What it’s Like Being on the Road

We have been homeless and traveling now for over two months, so we thought we would share some of the unexpected findings from being on the road. Our shortest stay was one night and our longest has been 5 nights; most are 2-3 nights.

Diana’s Impressions

  • I think about our adventures as a marathon, not a sprint. Whereas, on “vacation”, I may be tempted to go all out, thinking I can recover when I get home
  • We still need breaks, even on a tour. (There is always one energetic couple who do every extra activity and shop like crazy without looking tired.) I get tired just watching them.
  • FOMO (fear of missing out), my weakness, so sometimes I try to keep up
  • I still have good days and bad. For example, I was in a foul mood last night because I felt overwhelmed, my nails were a mess, my favorite sandals broke, and I decided to travel with my new fanny pack and it wasn’t working
  • Good Wi-Fi is way more important than I expected. I tried for 4 days running to upload photos for an article with no luck. It took less than 1/2 an hour with decent Wi-Fi.
  • Different beds are not as big an issue as I thought they would
  • Things break and getting some kind of replacement in a foreign city or town isn’t easy
  • I’ve actually been pretty lucky so far with my nails and hair, all done in Thailand
  • Living out of a suitcase makes it quick to figure out what to wear, but the one and two-night stays can be grueling with frequent packing and unpacking
  • We are getting pretty quick at packing because we’ve found locations for everything that works. Surprisingly, Mike takes longer than I do.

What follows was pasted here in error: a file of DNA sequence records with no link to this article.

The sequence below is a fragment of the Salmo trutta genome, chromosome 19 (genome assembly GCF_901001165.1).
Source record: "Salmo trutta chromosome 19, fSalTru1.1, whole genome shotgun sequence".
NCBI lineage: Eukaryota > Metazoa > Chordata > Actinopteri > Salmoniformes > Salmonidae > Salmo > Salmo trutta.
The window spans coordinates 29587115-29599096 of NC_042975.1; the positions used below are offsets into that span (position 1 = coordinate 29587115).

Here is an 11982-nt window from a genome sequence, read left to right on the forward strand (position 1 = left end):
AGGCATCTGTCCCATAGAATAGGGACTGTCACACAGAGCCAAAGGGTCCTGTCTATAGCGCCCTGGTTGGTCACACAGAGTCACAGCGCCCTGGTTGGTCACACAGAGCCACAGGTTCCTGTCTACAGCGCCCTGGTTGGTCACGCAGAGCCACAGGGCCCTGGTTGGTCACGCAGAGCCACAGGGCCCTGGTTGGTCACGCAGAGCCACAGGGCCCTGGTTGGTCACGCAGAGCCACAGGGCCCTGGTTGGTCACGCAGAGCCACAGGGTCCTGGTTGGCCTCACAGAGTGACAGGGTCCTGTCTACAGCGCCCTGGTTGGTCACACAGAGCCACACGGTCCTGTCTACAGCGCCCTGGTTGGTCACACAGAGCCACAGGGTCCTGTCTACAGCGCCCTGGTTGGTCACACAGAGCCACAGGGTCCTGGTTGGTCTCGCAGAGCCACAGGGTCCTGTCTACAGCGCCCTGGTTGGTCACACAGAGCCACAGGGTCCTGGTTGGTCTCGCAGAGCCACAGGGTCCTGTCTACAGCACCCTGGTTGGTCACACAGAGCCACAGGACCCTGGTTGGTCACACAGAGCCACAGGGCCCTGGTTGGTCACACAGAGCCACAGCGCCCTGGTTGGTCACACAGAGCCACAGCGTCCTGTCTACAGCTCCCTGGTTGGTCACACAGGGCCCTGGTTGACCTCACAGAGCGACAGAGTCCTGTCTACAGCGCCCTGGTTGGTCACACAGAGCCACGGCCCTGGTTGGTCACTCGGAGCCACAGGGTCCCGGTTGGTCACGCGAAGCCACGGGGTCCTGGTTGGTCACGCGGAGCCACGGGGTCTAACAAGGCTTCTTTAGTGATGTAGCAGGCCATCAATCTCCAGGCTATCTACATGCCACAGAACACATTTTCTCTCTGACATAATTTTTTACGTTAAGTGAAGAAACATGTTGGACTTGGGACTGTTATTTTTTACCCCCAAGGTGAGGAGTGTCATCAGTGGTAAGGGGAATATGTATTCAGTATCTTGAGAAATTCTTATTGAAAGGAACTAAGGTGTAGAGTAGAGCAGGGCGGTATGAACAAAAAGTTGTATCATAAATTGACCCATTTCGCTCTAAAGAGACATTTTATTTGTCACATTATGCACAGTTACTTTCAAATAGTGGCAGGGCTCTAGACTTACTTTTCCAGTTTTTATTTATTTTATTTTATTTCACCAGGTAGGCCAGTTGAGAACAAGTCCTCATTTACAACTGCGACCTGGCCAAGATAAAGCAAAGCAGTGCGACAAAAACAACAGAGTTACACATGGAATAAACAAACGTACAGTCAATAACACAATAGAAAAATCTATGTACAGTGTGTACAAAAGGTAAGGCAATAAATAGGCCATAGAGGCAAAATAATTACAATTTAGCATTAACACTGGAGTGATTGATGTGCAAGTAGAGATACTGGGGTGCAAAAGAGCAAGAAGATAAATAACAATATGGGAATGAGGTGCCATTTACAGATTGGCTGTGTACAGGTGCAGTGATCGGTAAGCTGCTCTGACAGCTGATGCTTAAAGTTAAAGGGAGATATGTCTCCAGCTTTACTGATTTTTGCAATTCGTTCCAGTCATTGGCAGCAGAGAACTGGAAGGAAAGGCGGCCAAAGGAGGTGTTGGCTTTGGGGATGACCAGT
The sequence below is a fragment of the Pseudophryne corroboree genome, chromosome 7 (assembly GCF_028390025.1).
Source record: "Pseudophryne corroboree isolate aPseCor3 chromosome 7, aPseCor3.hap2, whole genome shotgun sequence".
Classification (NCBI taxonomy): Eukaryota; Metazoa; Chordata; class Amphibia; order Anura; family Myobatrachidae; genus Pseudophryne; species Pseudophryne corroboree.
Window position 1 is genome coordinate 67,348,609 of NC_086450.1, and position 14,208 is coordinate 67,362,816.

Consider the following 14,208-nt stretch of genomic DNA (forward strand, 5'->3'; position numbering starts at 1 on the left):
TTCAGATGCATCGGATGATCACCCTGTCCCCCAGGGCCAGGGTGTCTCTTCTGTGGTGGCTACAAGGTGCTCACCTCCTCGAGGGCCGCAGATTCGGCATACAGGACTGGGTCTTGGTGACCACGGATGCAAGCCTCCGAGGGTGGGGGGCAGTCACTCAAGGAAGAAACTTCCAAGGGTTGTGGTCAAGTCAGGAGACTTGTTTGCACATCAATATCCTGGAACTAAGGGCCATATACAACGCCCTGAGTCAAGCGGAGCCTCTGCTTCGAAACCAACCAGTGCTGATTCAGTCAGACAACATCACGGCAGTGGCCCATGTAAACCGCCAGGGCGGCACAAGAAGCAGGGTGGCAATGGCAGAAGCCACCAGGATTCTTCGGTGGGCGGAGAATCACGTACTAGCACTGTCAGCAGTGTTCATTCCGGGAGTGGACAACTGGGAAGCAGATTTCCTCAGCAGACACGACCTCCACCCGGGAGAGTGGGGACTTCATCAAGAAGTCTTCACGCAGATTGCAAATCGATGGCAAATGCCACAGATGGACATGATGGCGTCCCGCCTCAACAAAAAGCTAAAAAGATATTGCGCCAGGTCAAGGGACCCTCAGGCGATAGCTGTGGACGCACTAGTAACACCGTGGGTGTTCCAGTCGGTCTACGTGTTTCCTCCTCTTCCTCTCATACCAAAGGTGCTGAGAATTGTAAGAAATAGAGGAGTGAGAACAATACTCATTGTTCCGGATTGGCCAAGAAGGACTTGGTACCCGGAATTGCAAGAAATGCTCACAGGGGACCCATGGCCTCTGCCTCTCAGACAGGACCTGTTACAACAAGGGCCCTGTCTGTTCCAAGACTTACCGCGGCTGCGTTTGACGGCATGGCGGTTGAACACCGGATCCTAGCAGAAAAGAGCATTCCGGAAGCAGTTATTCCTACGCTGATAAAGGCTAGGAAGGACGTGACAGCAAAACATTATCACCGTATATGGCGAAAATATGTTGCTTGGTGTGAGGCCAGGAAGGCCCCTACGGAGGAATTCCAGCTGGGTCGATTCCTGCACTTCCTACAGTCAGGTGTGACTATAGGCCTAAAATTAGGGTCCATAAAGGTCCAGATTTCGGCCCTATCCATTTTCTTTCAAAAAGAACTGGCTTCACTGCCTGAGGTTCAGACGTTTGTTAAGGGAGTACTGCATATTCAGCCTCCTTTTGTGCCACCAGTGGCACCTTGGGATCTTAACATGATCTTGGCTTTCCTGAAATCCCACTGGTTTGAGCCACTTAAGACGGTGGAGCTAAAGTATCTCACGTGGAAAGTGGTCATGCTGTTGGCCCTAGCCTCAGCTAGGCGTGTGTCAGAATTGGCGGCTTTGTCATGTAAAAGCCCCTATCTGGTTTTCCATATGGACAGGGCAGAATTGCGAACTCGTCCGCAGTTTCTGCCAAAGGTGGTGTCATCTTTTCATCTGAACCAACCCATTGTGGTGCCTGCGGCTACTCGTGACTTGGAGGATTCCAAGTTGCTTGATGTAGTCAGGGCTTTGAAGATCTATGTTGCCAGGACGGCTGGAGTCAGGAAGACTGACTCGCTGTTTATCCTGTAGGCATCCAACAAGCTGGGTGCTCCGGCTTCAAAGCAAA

• Getting bit by mosquitos sucks.
  • Getting really good at reusing my cosmetic wipes and rationing my hair gel.
  • Really like Japanese toilets and toilets you can put your paper in.
  • Contrary to what I thought before we left, you can pretty much buy anything you need even in pretty remote places.

Mike’s Impressions

  • Good Wifi is can be a challenge to find
  • Good AC can, too
  • English works in many places, Google translate can help, but translating via the camera is iffy
  • Minimarts are everywhere, real stores can be difficult to find and hard to get to when everything requires a taxi
  • My small camera is really awesome
  • Getting a kilo of laundry done overnight for $1 is sweet
  • Sometimes, the best transport deal is arranged via the hotel, sometimes it is not
  • You need to be open to using the local Uber-like app in different places
  • Scooters are just now coming to Bangkok
  • Footwear wears out faster when you are on your feet all-day
  • By and large, beer is beer everywhere, it’s usually refreshing and non-descript
  • Breakfast buffets are more varied abroad, but the OJ “product” still sucks
  • Pizza is THE universal food, we have seen it in every town and country we have been to, sometimes we eat it too
  • Living on an abbreviated wardrobe is OK, as long as no special events are planned
  • Coke is everywhere, diet coke a little less so
  • Most airports have some kind of lounge available on Priority Pass
  • There is almost no such thing as a comfortable chair in a hotel room
  • Grapes are unbelievably expensive in Japan, up to $40 per pound
  • I’m not really acclimating to high humidity

While many people wouldn’t be comfortable with our current lifestyle, being on the road seems to suit us just fine.

How would you feel after two months on the road?

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  1. I agree with most of your comments above! The only thing I disagree on is you said scooters are new to Bangkok and I think they’ve been there for decades! They are very skilled drivers and it’s always challenging to cross streets!
    We found very little Diet Coke, but more Coke Zero. McDonalds almost always has one or the other.
    I’m curious if you’re using packing cubes for ease in packing and repacking.

  2. I should have been more explicit. I meant electric razor scooters, like the ones from Lime and Uber that litter SF and SJ and everywhere else in the Bay Area.
    We are using packing cubes. I find they help me carry more in a smaller space and keep me organized, but at a small cost of time to get everything in the right place.

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